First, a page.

Example for Numbers: You have a relatively bad experience but not unrealistic experience with your rental.
- You have a 11.6% (7 months out of 5 years) because in year 3 you had a tenant that did some damage, it took you 4 months to evict, repair, and re-rent the unit. (It also happened while you had your second child to add drama and family stress).
- The tenant trashed the carpet and did some drywall damage, you repair it yourself and have carpet installed – $1800 repair.
- During the 5 years you spend $5000 as planned for disasters because the furnace goes out and the roof needed some repair.
- You decide you want out of the game and sell the rental 5 years with a real estate broker. There has been no appreciation or depreciation on the property.
- Rent goes up $10 a year net over taxes increase
- We will assume you sold the day after the rental in year 5 left. (Not likely, but favorably in the calculations)
What’s coming in:
- Year one Revenue: 950 * 11 months = $10450
- Year two Revenue: 960 * 11 months = $10560
- Year three Revenue: 970 * 8 months = $7760
- Year four Revenue: 980 * 12 months = $11760
- Year five Revenue 990 * 11 months = $10890
- Deprecation Net @ 25% , $454 * 5 = $2270
- Equity in Sale: $4780Total in: $58470
What’s going out:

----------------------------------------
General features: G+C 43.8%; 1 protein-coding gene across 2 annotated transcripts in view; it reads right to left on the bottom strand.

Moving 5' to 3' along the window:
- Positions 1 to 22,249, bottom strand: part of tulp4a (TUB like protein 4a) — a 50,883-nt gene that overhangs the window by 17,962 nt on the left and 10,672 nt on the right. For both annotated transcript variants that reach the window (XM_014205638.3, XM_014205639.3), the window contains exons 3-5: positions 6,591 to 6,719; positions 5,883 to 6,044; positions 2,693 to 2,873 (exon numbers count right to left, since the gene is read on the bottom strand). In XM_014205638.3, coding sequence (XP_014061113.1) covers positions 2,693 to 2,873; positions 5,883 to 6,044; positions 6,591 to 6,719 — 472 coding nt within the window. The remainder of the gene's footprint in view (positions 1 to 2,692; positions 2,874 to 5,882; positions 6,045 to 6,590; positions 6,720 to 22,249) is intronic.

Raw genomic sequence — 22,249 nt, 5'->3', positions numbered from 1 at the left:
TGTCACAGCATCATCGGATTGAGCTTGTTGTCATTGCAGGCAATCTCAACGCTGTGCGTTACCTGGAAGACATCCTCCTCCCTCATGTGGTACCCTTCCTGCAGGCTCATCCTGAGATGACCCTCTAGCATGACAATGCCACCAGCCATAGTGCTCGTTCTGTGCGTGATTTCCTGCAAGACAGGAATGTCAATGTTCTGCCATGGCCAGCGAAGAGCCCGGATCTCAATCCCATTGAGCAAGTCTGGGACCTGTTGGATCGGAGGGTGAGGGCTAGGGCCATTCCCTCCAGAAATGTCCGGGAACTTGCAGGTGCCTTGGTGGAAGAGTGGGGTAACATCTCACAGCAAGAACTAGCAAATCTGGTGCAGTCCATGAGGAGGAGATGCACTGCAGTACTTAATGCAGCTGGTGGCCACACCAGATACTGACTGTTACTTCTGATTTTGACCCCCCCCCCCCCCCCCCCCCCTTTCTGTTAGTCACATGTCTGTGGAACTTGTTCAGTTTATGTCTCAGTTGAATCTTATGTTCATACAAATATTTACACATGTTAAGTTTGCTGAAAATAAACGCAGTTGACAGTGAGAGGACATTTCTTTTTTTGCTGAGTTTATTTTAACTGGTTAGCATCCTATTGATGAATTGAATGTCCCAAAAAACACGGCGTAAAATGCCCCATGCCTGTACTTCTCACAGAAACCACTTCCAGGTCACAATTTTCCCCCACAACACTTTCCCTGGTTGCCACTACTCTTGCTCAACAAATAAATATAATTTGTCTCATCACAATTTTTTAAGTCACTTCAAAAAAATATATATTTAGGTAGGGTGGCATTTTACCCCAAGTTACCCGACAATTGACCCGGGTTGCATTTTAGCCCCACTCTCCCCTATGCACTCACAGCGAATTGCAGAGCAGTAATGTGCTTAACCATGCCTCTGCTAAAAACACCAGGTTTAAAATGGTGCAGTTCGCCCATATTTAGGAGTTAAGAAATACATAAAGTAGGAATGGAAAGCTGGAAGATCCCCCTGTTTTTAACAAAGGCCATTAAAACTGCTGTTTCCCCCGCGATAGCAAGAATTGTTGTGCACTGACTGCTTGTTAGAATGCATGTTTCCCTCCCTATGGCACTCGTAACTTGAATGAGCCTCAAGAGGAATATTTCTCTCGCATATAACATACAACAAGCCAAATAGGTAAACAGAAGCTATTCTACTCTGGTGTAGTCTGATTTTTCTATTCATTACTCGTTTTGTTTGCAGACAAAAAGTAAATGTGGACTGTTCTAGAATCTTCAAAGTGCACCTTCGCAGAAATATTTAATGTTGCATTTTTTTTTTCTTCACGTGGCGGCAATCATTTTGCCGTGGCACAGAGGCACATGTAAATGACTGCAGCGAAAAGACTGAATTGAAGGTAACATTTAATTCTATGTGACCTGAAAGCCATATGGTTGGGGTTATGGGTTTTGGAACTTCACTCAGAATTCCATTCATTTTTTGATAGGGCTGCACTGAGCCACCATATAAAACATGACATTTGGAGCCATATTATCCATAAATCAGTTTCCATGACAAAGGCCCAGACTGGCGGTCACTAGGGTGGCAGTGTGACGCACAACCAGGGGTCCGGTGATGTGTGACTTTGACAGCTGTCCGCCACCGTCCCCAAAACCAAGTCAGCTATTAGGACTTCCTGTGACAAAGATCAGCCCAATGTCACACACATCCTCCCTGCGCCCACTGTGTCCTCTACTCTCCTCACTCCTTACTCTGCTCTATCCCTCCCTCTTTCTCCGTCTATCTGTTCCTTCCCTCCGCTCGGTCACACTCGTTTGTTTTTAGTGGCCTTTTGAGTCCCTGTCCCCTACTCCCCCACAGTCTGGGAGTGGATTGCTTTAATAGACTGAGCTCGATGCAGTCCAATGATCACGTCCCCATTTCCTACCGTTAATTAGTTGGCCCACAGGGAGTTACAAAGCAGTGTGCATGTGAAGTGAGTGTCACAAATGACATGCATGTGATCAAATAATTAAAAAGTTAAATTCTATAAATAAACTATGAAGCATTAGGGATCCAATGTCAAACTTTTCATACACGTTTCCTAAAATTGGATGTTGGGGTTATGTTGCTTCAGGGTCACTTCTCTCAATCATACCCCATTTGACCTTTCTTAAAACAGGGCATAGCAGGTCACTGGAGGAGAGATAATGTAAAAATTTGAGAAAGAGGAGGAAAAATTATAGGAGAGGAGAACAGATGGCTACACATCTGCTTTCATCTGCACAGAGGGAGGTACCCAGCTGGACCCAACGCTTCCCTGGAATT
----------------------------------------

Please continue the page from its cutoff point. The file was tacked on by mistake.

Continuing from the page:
- Year one Revenue: 725 * 12 months = 8700
- Year two Revenue: 725 * 12 months = 8700
- Year three Revenue: 725 * 12 months = 8700
- Year four Revenue: 725 * 12 months = 8700
- Year five Revenue 725 * 12 months = 8700
- Carpet and Drywall Repair: $1800 once
- Cost of Broker: $4200
- Taxes on Gain (($9090 ($1818* 5) + $4780 equity built up) * .15 – $4200 broker’s fees ) = $1450.50
- Opportunity Costs of $13000 @ 5% for 5 years = $3591Total out: $54541.50
Net: $3928.5 over 5 years, $758.70 a year, $65.47 a month.
This is assuming:
You don’t have a substantial increase in tax
Additional legal costs
Any Insurance claims/deductibles
You don’t go over $1000 a year on average for disasters
Rent can go up $10 a year OVER the increase in tax
The rate of return would only be 5% on your down payment
You rent the property without paying someone to help you rent the property
$65.47 a month after all of those assumptions. How many hours do you think you average dealing with the tenants and repairing – What do you think the $ per hour is? Whatever it is, I bet it is scary.
Some of you, especially rental owners are up in arms right now. Saying things like:
”I don’t have 89.4% occupancy, I have 95%”
”My tenants never trash my properties”
”I plan on owning it more than 5 years and that’s when the money really starts to happen”
”The real estate market will appreciate”
”I would never pay that much for a house”
“I could rent it for more”
”I only own multi-units”
”There are more aspects of closing costs that benefit you tax wise” (I admit I ignored closing costs besides the broker/realtor’s on the selling end)
All of these are valid arguments, but *really* put a pencil to your properties – it might scare you. For me, even if the it was 500% more than my estimation in the first five years – $19642.50 – it’s not even close to being worth it to me. But that is my opinion.
Also I would like to note that the repairs and disasters fund might be a little favorable towards owning rentals. I think an argument that my example was off one way or the other can be made, but this article is more about the big picture.
Note: I completely understand the longer you have a property the more lucrative it becomes.
Disagree with me? Leave a comment.
Still think it is easy Being a Landlord?